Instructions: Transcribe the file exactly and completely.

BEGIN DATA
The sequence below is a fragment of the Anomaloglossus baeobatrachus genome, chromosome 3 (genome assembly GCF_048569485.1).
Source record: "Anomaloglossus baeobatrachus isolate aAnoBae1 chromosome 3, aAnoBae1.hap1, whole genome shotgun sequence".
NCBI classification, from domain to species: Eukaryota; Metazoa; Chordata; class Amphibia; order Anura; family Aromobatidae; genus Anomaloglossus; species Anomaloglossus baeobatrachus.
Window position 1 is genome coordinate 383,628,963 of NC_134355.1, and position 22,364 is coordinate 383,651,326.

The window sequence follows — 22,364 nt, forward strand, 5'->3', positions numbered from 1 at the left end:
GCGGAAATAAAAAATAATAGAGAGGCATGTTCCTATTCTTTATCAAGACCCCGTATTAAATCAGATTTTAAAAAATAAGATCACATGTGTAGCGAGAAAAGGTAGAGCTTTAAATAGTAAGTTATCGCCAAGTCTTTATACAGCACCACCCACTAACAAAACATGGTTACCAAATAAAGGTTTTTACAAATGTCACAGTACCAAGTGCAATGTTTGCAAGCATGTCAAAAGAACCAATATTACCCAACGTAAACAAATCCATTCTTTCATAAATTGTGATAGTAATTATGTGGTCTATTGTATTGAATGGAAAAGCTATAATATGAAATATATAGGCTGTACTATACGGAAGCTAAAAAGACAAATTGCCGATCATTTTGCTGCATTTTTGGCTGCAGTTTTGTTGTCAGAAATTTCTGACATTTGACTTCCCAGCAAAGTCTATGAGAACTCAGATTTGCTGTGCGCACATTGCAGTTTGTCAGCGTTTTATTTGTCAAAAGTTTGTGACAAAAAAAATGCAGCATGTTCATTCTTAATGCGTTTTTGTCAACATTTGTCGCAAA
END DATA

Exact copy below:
The sequence below is a fragment of the Anomaloglossus baeobatrachus genome, chromosome 3 (genome assembly GCF_048569485.1).
Source record: "Anomaloglossus baeobatrachus isolate aAnoBae1 chromosome 3, aAnoBae1.hap1, whole genome shotgun sequence".
NCBI classification, from domain to species: Eukaryota; Metazoa; Chordata; class Amphibia; order Anura; family Aromobatidae; genus Anomaloglossus; species Anomaloglossus baeobatrachus.
Window position 1 is genome coordinate 383,628,963 of NC_134355.1, and position 22,364 is coordinate 383,651,326.

The window sequence follows — 22,364 nt, forward strand, 5'->3', positions numbered from 1 at the left end:
GCGGAAATAAAAAATAATAGAGAGGCATGTTCCTATTCTTTATCAAGACCCCGTATTAAATCAGATTTTAAAAAATAAGATCACATGTGTAGCGAGAAAAGGTAGAGCTTTAAATAGTAAGTTATCGCCAAGTCTTTATACAGCACCACCCACTAACAAAACATGGTTACCAAATAAAGGTTTTTACAAATGTCACAGTACCAAGTGCAATGTTTGCAAGCATGTCAAAAGAACCAATATTACCCAACGTAAACAAATCCATTCTTTCATAAATTGTGATAGTAATTATGTGGTCTATTGTATTGAATGGAAAAGCTATAATATGAAATATATAGGCTGTACTATACGGAAGCTAAAAAGACAAATTGCCGATCATTTTGCTGCATTTTTGGCTGCAGTTTTGTTGTCAGAAATTTCTGACATTTGACTTCCCAGCAAAGTCTATGAGAACTCAGATTTGCTGTGCGCACATTGCAGTTTGTCAGCGTTTTATTTGTCAAAAGTTTGTGACAAAAAAAATGCAGCATGTTCATTCTTAATGCGTTTTTGTCAACATTTGTCGCAAA